Kathleen Fontana says body needs to ‘take stock’ following fallout over suppressed BDO report
The backlash against the RICS over its handling of a damning report into its financial governance prompted the organisation to launch a review of its future purpose, its president has admitted.
The 152-year-old organisation has been rocked after news emerged last month that four non-executive directors were fired in November 2019 – with their departure kept secret by the RICS.
The four – Amarjit Atkar, Bruce McAra, Simon Hardwick and Steve Williams – had raised concerns about why the report by accountant BDO had failed to see the light of day.
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Last week, they told Building they had asked for their dismissal to be made public – a request which they say the RICS and its then president Chris Brooke, now the chairman of the RICS governing council, rejected because it considered it to be “private matter”.
After initially rejecting a proposal to carry out an independent review into the furore, the RICS relented and promised its review would also look into the “ongoing purpose and relevance of RICS in 2021 and beyond”.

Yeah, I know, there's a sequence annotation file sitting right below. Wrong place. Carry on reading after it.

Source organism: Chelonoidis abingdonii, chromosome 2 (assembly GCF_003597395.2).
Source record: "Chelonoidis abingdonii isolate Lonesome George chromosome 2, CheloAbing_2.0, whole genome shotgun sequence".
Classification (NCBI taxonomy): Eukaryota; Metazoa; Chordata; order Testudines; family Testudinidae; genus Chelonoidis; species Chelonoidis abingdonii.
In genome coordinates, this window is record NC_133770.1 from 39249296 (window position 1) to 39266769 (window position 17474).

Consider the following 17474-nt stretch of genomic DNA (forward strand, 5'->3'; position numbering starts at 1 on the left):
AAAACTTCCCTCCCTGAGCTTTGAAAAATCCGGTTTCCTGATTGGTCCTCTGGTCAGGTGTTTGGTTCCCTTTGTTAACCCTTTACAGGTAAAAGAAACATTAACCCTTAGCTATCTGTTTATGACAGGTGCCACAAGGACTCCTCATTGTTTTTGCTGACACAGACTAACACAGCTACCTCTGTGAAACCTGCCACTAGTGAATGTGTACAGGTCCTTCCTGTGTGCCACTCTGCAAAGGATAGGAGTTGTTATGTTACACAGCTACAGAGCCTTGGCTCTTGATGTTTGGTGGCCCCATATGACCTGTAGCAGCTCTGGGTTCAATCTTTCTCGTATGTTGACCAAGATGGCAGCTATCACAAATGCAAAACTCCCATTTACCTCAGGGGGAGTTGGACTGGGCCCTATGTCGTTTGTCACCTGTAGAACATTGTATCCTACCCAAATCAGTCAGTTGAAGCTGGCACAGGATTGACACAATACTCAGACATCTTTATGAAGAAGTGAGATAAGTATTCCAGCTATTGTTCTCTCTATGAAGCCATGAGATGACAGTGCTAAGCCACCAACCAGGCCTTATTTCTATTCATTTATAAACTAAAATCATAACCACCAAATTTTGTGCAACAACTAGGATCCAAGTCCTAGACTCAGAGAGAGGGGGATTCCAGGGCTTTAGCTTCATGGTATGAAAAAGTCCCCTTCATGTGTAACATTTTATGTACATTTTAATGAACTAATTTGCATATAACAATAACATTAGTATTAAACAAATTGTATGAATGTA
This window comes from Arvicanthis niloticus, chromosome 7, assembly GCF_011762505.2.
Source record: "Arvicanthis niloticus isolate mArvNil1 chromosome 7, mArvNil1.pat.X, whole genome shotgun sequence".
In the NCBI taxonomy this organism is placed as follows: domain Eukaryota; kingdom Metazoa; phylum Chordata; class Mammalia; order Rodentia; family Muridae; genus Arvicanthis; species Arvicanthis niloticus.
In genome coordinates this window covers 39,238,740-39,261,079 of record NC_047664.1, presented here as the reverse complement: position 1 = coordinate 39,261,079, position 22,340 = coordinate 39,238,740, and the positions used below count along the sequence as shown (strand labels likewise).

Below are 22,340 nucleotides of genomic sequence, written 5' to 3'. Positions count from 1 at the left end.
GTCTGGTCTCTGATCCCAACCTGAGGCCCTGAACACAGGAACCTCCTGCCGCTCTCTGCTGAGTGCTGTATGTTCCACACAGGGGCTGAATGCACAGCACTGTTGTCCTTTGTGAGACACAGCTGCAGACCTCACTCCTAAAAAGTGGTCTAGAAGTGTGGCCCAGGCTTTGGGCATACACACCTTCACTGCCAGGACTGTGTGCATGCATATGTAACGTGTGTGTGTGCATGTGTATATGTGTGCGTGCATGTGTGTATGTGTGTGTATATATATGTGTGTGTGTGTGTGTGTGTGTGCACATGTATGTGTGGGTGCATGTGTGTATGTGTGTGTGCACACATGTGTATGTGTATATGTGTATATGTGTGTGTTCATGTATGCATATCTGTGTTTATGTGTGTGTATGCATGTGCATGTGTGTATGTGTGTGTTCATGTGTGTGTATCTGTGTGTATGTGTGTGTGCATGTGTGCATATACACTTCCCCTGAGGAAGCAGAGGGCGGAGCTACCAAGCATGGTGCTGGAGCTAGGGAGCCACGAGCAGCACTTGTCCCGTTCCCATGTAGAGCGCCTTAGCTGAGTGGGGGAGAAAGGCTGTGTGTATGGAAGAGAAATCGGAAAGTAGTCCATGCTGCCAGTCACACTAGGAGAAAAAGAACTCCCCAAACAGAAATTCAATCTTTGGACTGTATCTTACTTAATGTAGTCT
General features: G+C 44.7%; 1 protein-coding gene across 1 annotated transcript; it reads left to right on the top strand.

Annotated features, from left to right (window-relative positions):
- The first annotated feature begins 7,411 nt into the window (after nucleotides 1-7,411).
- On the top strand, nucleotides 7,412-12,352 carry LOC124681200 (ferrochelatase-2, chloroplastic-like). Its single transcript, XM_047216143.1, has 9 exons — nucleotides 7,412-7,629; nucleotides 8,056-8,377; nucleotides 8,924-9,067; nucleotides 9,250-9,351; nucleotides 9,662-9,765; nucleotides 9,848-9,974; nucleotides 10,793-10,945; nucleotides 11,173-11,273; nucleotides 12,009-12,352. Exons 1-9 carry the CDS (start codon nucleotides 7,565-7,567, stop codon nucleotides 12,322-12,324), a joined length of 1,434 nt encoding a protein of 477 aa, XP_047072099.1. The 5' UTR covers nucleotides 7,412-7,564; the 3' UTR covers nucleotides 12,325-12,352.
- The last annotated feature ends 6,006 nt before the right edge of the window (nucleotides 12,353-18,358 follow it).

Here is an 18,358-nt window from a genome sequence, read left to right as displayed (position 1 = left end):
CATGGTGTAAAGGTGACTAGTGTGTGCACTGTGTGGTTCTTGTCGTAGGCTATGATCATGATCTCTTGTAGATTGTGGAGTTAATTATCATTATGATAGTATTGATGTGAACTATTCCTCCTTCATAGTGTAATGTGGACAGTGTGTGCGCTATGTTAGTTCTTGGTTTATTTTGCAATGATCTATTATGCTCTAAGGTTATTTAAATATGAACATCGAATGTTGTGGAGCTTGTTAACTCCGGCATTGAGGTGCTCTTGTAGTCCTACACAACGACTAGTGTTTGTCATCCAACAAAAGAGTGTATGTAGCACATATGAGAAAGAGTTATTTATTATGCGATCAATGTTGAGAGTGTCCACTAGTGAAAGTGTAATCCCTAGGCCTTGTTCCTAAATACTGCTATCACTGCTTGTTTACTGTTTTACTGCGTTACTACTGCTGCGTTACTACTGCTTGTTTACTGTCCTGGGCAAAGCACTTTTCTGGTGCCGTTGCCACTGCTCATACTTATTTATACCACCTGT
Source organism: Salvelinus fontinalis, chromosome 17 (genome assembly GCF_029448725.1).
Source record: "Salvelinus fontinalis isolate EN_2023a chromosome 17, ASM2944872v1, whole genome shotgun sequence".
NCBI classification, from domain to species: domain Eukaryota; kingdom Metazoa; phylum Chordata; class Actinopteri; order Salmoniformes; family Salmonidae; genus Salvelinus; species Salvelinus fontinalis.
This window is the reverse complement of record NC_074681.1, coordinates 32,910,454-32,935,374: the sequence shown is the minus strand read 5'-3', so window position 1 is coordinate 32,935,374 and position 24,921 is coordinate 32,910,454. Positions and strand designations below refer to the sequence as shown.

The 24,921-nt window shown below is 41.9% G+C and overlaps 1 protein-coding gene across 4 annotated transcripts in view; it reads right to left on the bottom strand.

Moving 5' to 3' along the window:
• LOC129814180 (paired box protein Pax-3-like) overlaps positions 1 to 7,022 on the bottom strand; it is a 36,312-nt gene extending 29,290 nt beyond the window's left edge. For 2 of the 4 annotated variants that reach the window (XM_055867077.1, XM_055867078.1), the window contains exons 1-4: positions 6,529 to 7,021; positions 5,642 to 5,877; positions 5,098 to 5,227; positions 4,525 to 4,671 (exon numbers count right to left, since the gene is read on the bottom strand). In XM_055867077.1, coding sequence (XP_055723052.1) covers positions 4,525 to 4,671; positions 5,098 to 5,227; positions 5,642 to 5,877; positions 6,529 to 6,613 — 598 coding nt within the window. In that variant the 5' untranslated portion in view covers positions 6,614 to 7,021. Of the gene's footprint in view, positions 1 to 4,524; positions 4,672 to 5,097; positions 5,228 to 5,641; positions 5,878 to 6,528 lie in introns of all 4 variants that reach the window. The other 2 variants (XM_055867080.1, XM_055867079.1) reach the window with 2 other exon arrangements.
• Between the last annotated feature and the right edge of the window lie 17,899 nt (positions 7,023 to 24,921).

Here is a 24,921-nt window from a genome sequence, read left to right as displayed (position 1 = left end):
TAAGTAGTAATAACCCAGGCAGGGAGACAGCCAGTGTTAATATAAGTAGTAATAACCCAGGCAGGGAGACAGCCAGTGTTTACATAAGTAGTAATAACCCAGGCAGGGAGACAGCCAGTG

Current president Kathleen Fontana told Building the fallout from its botched handling of the BDO report had shocked it into the wider, fit-for-purpose review.
She said: “From talking to members far and wide, I recognise that they just need some further independent reassurance on the matters in 2018/19 even though [the] governing council felt further investigations would not reveal anything more in terms of the audit.
“Listening to these views, it is clear that we need to take stock for the future.
“This is why, separately from the independent review, we also decided to widen the scope of the current work relating to governance and engagement.
“Now would be a good time to review the purpose and relevance of RICS, and this will be a great opportunity for all our members to help us shape the future of RICS.”
The 10-page BDO report at the heart of the scandal was ordered by the RICS in late 2018 and looked into the organisation’s treasury management.
It gave the RICS the lowest possible “no assurance” rating for its treasury controls and warned that it was at risk of “unidentified fraud, misappropriation of funds and misreporting of financial performance”.